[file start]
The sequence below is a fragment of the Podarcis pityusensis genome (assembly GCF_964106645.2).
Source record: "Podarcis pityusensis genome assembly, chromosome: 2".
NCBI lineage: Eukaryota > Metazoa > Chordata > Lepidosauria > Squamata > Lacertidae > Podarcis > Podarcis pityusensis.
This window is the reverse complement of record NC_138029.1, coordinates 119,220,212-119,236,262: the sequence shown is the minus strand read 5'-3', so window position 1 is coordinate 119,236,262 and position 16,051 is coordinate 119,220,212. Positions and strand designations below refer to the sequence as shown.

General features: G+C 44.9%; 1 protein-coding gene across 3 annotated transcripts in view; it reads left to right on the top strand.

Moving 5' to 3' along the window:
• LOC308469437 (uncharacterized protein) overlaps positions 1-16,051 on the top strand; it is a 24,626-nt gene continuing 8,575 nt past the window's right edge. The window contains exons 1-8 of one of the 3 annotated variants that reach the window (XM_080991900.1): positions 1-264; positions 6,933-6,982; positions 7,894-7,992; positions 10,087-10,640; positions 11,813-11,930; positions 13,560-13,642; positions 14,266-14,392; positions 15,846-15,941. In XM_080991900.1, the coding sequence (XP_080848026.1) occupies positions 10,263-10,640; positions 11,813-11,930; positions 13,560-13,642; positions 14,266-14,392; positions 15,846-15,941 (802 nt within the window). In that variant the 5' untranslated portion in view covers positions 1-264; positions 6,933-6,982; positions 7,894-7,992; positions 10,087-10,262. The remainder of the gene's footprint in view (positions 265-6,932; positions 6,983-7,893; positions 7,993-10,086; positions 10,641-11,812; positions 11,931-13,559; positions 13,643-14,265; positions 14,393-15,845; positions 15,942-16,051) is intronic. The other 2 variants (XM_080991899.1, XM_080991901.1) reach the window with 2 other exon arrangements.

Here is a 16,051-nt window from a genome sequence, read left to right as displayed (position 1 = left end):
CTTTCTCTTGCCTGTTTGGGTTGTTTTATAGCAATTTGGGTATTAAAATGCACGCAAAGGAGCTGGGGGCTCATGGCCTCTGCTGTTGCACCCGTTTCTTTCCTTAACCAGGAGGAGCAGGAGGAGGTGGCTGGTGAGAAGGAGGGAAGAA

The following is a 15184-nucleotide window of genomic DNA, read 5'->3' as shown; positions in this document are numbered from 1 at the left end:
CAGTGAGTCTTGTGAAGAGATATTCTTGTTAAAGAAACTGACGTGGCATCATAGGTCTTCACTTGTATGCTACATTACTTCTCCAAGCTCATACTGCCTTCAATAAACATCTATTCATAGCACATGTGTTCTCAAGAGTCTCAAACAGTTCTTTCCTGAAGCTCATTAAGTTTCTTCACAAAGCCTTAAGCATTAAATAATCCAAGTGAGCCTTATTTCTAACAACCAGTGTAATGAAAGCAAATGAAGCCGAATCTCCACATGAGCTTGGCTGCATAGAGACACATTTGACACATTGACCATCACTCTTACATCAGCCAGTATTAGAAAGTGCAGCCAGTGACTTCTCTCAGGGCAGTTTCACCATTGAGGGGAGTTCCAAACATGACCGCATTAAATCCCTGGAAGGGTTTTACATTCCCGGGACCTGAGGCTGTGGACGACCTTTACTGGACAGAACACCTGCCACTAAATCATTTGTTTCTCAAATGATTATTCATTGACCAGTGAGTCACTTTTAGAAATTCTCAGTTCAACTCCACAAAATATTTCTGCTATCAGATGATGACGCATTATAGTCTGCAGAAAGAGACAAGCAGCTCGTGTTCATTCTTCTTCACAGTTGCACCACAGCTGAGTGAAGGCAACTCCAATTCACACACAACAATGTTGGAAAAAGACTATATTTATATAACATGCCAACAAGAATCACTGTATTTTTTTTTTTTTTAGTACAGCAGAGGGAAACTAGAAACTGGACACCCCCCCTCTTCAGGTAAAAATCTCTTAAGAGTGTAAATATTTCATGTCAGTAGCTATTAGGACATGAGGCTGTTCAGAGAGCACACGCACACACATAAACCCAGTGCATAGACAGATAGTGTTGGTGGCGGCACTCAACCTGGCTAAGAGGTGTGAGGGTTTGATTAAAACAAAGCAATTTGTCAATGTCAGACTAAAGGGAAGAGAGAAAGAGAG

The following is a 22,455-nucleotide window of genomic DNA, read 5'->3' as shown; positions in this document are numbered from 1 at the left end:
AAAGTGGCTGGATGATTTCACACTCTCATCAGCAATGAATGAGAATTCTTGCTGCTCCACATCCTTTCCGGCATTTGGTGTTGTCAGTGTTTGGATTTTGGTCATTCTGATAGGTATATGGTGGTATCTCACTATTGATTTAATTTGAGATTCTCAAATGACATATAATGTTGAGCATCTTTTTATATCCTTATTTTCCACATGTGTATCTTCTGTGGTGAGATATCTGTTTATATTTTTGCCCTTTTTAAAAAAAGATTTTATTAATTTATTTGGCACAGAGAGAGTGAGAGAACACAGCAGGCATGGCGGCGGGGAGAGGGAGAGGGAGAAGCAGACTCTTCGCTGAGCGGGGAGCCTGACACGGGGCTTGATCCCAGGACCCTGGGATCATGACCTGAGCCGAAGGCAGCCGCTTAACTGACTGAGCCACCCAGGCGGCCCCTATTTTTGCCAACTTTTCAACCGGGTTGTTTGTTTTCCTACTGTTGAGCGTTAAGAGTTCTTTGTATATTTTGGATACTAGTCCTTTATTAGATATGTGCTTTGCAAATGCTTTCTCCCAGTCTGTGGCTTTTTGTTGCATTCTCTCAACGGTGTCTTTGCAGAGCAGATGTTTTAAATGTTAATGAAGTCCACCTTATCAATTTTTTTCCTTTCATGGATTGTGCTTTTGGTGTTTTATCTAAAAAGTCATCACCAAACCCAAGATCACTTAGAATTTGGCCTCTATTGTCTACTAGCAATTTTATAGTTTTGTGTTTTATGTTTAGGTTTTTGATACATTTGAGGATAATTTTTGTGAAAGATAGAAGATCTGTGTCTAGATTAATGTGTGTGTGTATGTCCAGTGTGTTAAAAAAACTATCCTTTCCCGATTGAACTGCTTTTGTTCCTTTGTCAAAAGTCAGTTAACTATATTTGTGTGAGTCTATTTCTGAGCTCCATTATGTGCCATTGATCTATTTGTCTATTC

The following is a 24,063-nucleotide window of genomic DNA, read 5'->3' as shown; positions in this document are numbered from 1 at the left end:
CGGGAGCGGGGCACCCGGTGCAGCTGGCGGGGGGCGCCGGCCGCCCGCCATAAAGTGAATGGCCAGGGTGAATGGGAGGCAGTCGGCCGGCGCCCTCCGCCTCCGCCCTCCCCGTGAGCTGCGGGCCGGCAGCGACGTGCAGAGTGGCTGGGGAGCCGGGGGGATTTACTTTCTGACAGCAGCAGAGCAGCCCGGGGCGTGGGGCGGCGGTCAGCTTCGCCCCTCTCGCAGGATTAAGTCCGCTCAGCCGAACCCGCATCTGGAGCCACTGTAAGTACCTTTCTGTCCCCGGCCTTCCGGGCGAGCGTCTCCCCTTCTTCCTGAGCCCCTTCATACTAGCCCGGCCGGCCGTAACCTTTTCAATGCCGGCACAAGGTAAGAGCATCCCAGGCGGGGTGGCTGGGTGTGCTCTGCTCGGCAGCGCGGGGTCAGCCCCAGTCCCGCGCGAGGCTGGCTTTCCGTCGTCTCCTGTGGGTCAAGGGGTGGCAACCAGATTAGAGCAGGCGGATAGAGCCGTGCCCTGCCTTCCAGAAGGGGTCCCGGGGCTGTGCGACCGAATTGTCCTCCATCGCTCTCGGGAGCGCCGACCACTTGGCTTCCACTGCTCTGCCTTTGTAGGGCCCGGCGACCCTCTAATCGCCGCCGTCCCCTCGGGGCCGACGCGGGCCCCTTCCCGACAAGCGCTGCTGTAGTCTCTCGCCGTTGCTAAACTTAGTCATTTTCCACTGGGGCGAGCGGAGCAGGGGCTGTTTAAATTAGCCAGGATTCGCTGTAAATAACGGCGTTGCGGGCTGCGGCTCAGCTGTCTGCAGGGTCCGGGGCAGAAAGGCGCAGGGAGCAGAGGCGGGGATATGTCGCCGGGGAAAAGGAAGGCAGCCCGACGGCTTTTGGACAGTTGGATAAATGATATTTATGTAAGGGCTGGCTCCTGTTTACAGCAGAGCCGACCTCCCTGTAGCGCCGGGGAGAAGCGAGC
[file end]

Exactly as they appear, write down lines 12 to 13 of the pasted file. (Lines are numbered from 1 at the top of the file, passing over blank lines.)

The following is a 22,455-nucleotide window of genomic DNA, read 5'->3' as shown; positions in this document are numbered from 1 at the left end:
AAAGTGGCTGGATGATTTCACACTCTCATCAGCAATGAATGAGAATTCTTGCTGCTCCACATCCTTTCCGGCATTTGGTGTTGTCAGTGTTTGGATTTTGGTCATTCTGATAGGTATATGGTGGTATCTCACTATTGATTTAATTTGAGATTCTCAAATGACATATAATGTTGAGCATCTTTTTATATCCTTATTTTCCACATGTGTATCTTCTGTGGTGAGATATCTGTTTATATTTTTGCCCTTTTTAAAAAAAGATTTTATTAATTTATTTGGCACAGAGAGAGTGAGAGAACACAGCAGGCATGGCGGCGGGGAGAGGGAGAGGGAGAAGCAGACTCTTCGCTGAGCGGGGAGCCTGACACGGGGCTTGATCCCAGGACCCTGGGATCATGACCTGAGCCGAAGGCAGCCGCTTAACTGACTGAGCCACCCAGGCGGCCCCTATTTTTGCCAACTTTTCAACCGGGTTGTTTGTTTTCCTACTGTTGAGCGTTAAGAGTTCTTTGTATATTTTGGATACTAGTCCTTTATTAGATATGTGCTTTGCAAATGCTTTCTCCCAGTCTGTGGCTTTTTGTTGCATTCTCTCAACGGTGTCTTTGCAGAGCAGATGTTTTAAATGTTAATGAAGTCCACCTTATCAATTTTTTTCCTTTCATGGATTGTGCTTTTGGTGTTTTATCTAAAAAGTCATCACCAAACCCAAGATCACTTAGAATTTGGCCTCTATTGTCTACTAGCAATTTTATAGTTTTGTGTTTTATGTTTAGGTTTTTGATACATTTGAGGATAATTTTTGTGAAAGATAGAAGATCTGTGTCTAGATTAATGTGTGTGTGTATGTCCAGTGTGTTAAAAAAACTATCCTTTCCCGATTGAACTGCTTTTGTTCCTTTGTCAAAAGTCAGTTAACTATATTTGTGTGAGTCTATTTCTGAGCTCCATTATGTGCCATTGATCTATTTGTCTATTC